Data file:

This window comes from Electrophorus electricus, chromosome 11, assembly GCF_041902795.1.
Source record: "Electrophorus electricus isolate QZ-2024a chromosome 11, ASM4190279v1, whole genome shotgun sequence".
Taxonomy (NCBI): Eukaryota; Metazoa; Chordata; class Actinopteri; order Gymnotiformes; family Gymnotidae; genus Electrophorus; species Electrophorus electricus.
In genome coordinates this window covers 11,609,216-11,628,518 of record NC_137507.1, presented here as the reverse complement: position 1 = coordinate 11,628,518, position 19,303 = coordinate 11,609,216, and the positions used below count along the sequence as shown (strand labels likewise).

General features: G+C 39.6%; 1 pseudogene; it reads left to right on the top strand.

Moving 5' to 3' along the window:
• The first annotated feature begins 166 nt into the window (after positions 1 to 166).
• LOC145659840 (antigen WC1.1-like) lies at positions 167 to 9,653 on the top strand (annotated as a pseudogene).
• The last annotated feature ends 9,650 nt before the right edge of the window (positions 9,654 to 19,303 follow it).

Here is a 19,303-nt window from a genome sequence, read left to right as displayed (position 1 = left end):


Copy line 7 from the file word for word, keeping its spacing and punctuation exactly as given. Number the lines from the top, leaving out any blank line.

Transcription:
• The first annotated feature begins 166 nt into the window (after positions 1 to 166).